The state of vitality among
Gen Z adults in the U.S.
The second annual Vitality in America study, commissioned by The Cigna Group, explores the state of vitality in the United States along with health attitudes, behaviors, social determinants of health, and experiences in health care and work – as well as how people’s perceptions on these topics have changed and evolved since 2022.
As part of this year's study, we've done a deep dive into Generation Z adults (those born between 1997 and 2005), the cohort most notable for lower vitality levels in 2022. In addition to the main vitality survey fielded among a general population sample of 10,000 adults, an additional survey was fielded among 4,000 adults, one quarter of whom were members of Gen Z. We found that Gen Z’s mental health challenges play a considerable role in their lower vitality. So does their financial insecurity, as money is top of mind for Gen Z. We also found that Gen Z still struggles with loneliness. Many are underwhelmed by their experience in the workplace and feel burned out. Interestingly, Gen Z reports more negative consequences resulting from social media use than non-gen Z generations.
Let’s take a closer look at this very distinct group of U.S. adults, and how Gen Z individuals can improve their health, well-being, and vitality, as well as how employers can help them do so.
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Table of contents
- Digging into Gen Z’s mental health challenges
- Gen Z struggles with financial insecurity and conflicted expectations for the future
- Gen Z workplace vitality insights
- Gen Z social media utilization and impact on vitality
- Key takeaways on vitality and Gen Z
Even though Gen Z’s vitality is trending upwards, this cohort still has the lowest vitality across generations. In particular, Gen Z emotional well-being is a struggle, with significantly fewer of them reporting their mental health as excellent or good compared with older generations. One reason is because Gen Z adults are significantly less likely to rate their own mental health as excellent/good compared with older generations.
Gen Z women in particular report poor mental health, with only a quarter (26%) describing their mental health as excellent or very good, compared with 43% for Gen Z men.
This generation has significantly lower perceptions of their personal confidence and self-esteem. Again, this is especially pronounced for Gen Z women – only 27% describe their confidence and self-esteem as excellent or very good and only 29% see their body image as excellent or very good, compared with 40% and 41% of Gen Z men, respectively. White Gen Z adults were more likely than their Black counterparts to report struggling with their mental health, body image, and confidence. In fact, Black Gen Z adults have particularly strong body image – almost double that of white Gen Z adults.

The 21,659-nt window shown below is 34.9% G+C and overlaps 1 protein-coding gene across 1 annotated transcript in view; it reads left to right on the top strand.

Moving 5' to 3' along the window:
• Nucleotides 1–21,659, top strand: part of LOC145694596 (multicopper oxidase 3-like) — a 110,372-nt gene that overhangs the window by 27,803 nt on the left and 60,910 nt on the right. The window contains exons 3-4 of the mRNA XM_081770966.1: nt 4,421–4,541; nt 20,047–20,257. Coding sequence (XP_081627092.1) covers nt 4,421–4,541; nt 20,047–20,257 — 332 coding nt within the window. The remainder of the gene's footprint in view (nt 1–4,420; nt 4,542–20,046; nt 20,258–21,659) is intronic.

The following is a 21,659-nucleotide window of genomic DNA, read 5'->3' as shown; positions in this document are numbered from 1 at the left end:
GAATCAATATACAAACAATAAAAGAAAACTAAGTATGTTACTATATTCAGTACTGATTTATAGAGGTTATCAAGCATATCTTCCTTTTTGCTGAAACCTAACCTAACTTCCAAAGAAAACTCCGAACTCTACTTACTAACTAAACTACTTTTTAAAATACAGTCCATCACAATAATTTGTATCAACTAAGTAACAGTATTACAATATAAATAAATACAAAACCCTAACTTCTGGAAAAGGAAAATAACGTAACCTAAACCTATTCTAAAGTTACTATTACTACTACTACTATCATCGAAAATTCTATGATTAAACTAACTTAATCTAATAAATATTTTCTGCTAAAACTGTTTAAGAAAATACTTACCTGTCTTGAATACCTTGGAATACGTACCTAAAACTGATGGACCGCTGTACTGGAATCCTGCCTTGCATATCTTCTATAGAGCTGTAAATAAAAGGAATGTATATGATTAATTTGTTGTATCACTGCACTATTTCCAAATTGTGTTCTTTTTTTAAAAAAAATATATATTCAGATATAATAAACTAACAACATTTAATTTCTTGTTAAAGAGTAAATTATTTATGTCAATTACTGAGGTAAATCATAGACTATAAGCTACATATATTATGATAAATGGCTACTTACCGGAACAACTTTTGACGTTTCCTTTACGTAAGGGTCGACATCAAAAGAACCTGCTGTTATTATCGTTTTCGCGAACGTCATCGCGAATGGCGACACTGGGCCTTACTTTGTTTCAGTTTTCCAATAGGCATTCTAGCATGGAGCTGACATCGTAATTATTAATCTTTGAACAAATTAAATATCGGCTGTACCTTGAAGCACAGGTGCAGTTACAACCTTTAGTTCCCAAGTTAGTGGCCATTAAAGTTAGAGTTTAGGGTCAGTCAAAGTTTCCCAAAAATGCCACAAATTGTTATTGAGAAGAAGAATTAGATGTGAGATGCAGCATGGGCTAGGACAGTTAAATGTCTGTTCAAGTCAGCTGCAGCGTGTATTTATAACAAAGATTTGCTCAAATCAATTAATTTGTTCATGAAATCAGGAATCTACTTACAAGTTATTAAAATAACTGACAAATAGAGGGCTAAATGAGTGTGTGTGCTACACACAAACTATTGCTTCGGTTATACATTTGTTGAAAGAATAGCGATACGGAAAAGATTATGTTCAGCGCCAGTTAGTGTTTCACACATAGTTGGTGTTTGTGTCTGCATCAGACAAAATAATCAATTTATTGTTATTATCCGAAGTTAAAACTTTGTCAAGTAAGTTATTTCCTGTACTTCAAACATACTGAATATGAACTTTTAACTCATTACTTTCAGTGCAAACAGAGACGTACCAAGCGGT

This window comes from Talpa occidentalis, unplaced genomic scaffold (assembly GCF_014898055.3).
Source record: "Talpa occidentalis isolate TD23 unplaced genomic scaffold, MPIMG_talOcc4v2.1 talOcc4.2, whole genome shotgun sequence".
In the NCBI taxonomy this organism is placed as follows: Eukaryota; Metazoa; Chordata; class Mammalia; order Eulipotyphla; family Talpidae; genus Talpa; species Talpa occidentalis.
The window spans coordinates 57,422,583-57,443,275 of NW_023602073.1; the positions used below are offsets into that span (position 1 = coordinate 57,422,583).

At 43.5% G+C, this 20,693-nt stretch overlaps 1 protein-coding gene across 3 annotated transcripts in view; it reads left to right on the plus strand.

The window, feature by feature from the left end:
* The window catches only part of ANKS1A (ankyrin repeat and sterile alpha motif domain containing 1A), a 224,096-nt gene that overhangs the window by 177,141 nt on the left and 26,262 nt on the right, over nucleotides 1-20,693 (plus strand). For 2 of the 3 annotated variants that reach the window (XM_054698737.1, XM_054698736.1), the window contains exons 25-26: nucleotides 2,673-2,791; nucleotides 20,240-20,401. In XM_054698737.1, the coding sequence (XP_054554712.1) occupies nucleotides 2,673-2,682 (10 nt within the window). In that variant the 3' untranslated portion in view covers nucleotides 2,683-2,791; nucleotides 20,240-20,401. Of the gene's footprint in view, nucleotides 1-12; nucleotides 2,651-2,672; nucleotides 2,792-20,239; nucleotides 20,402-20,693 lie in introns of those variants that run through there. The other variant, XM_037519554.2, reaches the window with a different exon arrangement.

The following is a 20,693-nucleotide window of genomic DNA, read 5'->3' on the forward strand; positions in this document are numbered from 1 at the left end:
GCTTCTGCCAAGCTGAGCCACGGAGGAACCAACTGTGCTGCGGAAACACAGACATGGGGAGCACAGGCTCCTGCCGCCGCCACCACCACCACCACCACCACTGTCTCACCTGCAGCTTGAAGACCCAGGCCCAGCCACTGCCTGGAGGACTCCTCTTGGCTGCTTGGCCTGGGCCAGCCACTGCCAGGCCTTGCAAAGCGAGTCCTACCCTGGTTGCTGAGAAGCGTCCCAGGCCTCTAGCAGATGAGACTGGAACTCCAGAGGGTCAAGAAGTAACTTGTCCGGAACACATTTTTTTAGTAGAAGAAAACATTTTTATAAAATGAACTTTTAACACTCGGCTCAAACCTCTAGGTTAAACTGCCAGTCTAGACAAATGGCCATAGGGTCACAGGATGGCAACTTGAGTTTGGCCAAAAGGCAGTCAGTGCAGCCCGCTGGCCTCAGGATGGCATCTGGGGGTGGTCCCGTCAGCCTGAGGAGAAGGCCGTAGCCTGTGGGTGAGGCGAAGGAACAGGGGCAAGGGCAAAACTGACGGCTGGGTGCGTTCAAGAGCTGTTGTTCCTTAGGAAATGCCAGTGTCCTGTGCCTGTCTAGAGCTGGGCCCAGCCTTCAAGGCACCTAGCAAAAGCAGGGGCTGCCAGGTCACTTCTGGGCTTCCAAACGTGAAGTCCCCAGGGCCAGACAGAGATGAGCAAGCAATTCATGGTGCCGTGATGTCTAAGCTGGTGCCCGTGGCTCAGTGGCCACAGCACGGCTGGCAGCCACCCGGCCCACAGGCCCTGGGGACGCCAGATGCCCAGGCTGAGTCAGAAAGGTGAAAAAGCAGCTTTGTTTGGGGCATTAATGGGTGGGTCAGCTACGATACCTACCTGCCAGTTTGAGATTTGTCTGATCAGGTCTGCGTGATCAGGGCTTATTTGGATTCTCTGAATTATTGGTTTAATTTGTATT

Gen Z adults feel relatively dissatisfied with their life compared with older adults, with only a third feeling positive about their quality of life or that the things they do in their life are worthwhile, which is significantly lower than older generations.
Based on the data from our main vitality survey, we see that 27% of Gen Z adults have been diagnosed with clinical depression/anxiety, similar to Millennials (30%) and Gen X (30%). About one-third of Gen Z adults report seeking care from a mental health professional (30%). Our research shows this cohort appears to be struggling more with mental health challenges than older generations. In fact, 42% of Gen Z adults believe health issues are a major problem facing their generation, with 53% citing mental health as the most important health problem. Among low vitality Gen Z adults, this number jumps to 65%. Poor mental health significantly impacts the daily life of Gen Z. Roughly half report their poor mental health keeps them from taking care of responsibilities and from concentrating on doing important tasks. More than 4 in 10 also report poor mental health keeps them from going out of the house, getting around on their own, or participating in social activities.
One of the reasons Gen Z struggles most with mental health is that they lack the resilience older generations have had time to develop, and they are far lonelier. This cohort also struggles to feel like they belong and that they have people in their life they connect with and are supported by.
Many Gen Z adults report a gap between the social and community connections they want and what they have been able to achieve. Three quarters of Gen Z adults say having deep and loving relationships is a very or somewhat important goal in their life, but 57% say they lack companionship. Less than half (38%) feel confident in their ability to make friends and establish connections (37%). More than half (56%) of Gen Z adults want to contribute to their community, but only 36% feel they currently belong in their community.
We believe helping Gen Z find ways to meaningfully contribute to their communities could improve their mental health, vitality, and sense of belonging and help them to forge social connections. Those with higher vitality are significantly more likely to volunteer, say they have a sense of purpose, and connect strongly with their community.
Gen Z wants to develop stronger social connections and family bonds but struggles with doing so. They view their family structure less solidly than older generations and seem to miss out on many of the benefits provided by a strong family bond. Older generations are more likely to think of their family as the immediate group of people they live with (spouse, children, etc.), while Gen Z tends to have a looser definition that includes any relative.